The Art of Interface 
Article 9Gaussian filter, or Gaussian blurCategory. Digital signal and image processing (DSP and DIP) software development. Abstract. The article is a practical tutorial for Gaussian filter, or Gaussian blur understanding and implementation of its separable version. Article contains theory, C++ source code, programming instructions and a sample application.
1. Introduction to Gaussian filter, or Gaussian blurGaussian filter is windowed filter of linear class, by its nature is weighted mean. Named after famous scientist Carl Gauss because weights in the filter calculated according to Gaussian distribution — the function Carl used in his works. Another name for this filter is Gaussian blur. To get acquainted with filter window idea in signal and image processing read our “Filter window, or filter mask” article. 2. Understanding Gaussian filter, or Gaussian blurFirst of all let us have a look at what that Gaussian distribution is. Gaussian distribution, or normal distribution, is really a function of probability theory. Often this function is referenced as bellfunction because of its shape. The most general function formula is:
And its plot is depicted below — fig. 1. Fig. 1. Gaussian or normal distribution.In our case we can suppose parameter a — which called distribution mean or statistical expectation — responsible for distribution shifting along x axis to be zero: a=0; and work with simplified form:
Thus the function is negative exponential one of squared argument. Argument divider σ plays the role of scale factor. σ parameter has special name: standard deviation, and its square σ^{2} — variance. Premultiplier in front of the exponent is selected the area below plot to be 1. Pay attention the function is defined everywhere on real axis x∈(−∞, ∞) which means it spreads endlessly to the left and to the right. Now, first point is we are working in discrete realm, so our Gaussian distribution turns into the set of values at discrete points. Second, we cannot work with something that spreads endlessly to the left and to the right. It means Gaussian distribution is to be truncated. The question is — where? Usually in practice used the rule of 3σ that is the part of Gaussian distribution utilized is x∈[−3σ, 3σ] — see fig. 2. Fig. 2. Gaussian distribution truncated at points ±3σ.Why? Good question. To understand that let us see how much we have trimmed. The area below truncated part is:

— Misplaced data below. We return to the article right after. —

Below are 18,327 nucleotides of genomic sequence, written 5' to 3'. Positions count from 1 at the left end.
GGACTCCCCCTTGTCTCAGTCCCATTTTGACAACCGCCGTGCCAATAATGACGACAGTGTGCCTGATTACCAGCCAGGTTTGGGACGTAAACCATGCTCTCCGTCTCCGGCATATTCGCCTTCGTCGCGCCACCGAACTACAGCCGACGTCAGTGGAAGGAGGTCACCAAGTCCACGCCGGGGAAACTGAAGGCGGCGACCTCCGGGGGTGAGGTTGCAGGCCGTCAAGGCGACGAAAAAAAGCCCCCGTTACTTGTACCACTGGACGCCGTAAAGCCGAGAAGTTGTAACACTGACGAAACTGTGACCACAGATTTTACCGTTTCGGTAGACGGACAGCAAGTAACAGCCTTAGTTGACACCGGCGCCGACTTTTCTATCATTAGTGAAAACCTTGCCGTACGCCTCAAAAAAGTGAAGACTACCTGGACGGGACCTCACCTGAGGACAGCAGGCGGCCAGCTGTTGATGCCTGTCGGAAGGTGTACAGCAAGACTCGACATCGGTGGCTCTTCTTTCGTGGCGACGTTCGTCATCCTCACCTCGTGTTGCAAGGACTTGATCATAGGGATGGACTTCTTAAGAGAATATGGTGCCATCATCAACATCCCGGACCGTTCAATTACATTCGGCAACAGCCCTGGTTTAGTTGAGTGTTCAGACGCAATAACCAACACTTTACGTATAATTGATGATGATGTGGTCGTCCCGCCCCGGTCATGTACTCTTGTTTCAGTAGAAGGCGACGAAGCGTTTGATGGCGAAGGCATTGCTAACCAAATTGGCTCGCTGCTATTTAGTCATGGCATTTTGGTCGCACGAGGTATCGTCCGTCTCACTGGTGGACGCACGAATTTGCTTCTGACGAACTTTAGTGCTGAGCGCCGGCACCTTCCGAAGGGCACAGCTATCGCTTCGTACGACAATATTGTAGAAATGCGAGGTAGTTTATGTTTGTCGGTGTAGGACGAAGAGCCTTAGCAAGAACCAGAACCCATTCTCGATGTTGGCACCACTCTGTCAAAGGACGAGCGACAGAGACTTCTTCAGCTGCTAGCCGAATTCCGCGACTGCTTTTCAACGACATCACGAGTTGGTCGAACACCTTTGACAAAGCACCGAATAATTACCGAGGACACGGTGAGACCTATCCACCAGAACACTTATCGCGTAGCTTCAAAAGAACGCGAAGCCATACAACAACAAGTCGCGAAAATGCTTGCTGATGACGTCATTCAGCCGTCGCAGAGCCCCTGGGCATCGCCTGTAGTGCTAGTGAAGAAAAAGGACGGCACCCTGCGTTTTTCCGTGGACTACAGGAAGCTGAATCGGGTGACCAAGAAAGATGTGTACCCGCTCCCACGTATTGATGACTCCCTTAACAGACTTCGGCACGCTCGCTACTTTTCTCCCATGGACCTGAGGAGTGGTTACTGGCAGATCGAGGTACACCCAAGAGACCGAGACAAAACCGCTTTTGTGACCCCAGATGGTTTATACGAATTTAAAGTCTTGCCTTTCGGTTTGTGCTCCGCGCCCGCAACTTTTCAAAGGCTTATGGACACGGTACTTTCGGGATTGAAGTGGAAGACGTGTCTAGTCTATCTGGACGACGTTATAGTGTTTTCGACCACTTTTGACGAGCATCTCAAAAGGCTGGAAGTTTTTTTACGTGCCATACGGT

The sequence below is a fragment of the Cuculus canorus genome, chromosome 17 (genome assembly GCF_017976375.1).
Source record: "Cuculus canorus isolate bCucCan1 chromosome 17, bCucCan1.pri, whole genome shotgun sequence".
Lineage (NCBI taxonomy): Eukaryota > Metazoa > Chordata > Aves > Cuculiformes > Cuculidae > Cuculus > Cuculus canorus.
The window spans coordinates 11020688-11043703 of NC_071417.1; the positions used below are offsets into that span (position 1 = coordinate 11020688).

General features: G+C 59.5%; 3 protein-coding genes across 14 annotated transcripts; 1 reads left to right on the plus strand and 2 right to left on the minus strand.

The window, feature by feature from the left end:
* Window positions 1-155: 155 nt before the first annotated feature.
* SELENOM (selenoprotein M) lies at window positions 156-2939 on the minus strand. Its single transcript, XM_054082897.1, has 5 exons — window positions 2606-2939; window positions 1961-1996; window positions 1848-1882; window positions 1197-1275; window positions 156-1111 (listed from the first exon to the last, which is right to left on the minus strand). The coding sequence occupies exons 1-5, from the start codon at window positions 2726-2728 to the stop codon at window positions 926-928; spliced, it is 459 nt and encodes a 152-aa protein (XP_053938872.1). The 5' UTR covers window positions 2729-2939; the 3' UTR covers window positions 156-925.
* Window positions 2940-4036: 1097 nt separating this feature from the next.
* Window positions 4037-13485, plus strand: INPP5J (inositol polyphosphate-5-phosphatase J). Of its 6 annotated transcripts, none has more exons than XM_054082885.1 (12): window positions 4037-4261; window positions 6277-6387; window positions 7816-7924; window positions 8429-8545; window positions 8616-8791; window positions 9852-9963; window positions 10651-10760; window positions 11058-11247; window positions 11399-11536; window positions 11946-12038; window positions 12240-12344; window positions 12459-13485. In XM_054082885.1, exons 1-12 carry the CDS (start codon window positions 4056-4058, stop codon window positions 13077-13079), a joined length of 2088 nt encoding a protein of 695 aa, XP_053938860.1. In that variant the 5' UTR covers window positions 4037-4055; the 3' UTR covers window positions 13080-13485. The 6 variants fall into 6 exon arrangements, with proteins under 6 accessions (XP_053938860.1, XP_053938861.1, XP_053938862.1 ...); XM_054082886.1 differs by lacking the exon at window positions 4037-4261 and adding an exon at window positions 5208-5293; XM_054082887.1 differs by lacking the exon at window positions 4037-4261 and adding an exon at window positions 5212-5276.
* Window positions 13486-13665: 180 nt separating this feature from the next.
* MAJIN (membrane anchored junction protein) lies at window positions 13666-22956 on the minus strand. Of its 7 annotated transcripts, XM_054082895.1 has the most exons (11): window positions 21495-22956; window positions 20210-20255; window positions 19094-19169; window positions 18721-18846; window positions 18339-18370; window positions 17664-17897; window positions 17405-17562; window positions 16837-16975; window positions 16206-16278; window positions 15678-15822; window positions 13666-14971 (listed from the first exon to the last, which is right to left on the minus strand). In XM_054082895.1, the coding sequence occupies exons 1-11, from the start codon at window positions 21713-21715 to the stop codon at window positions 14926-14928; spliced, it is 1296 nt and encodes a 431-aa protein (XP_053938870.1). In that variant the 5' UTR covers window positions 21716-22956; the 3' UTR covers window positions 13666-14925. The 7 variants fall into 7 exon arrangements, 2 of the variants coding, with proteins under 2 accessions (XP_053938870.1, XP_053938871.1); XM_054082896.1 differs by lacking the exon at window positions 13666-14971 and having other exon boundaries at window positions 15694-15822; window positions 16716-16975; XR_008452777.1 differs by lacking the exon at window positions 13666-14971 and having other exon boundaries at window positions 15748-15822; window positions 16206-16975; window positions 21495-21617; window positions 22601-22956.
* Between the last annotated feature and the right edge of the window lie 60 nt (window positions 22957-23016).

Now we can start up MatLab and type lines like:
Which tells MatLab to calculate our integral (3). The result is
So, the area below our trimmed part is ≈0.997 — that is function is trimmed at points where we have accuracy better than 0.5%. Very good in our case. Back to our discrete normal distribution: we are interested in points {x_{−N}, x_{−N+1}, ... , x_{−1}, x_{0}, x_{1}, ... , x_{N−1}, x_{N}}, where x_{−n}=−x_{n} and x_{N}=3σ, and respectively in values of normal distribution at these points: {G(x_{−N}), G(x_{−N+1}), ... , G(x_{−1}), G(x_{0}), G(x_{1}), ... , G(x_{N−1}), G(x_{N})}. So, we have 2N+1 value set {G_{n}  n=−N, −N+1, ... , N} where G_{n}=G(x_{n}). What shall we do now with this set of values? Use it as window weights! That means we have weighted window of 2N+1 size. To be perfect we are to scale our G_{n}: G'_{n}=G_{n}/k so that ∑G'_{n}=1 — sum of all of them to be one: G'_{n}=G_{n}/∑G_{n} — which means k=∑G_{n}. Thus, we have our window weights {G'_{n}  n=−N, −N+1, ... , N} where G'_{n}=G_{n}/k, G_{n}=G(x_{n}), k=∑G_{n} and x_{N}=3σ which means as well x_{n}=3σn/N. To get expression for G'_{n} for practical use let us write down the detailed formula:
As you can see we have simplification: σ is eliminated from consideration and G'_{n} could be calculated easier via new values G"_{n} and their sum k'. How to use these weights? If we have some input signal S={s_{i}} then for every signal element s_{i} the new modified value s'_{i} will be s'_{i}=∑G'_{n}s_{i+n}, n=−N, −N+1, ... , N. In words that means “for every element put our window so that this element is in the center of the window, multiply every element in the window by corresponding weight and sum up all those products, the sum got is the new filtered value”. Now we can write down stepbystep instructions for processing by 1D Gaussian filter or blur. 1D Gaussian filter, or Gaussian blur algorithm: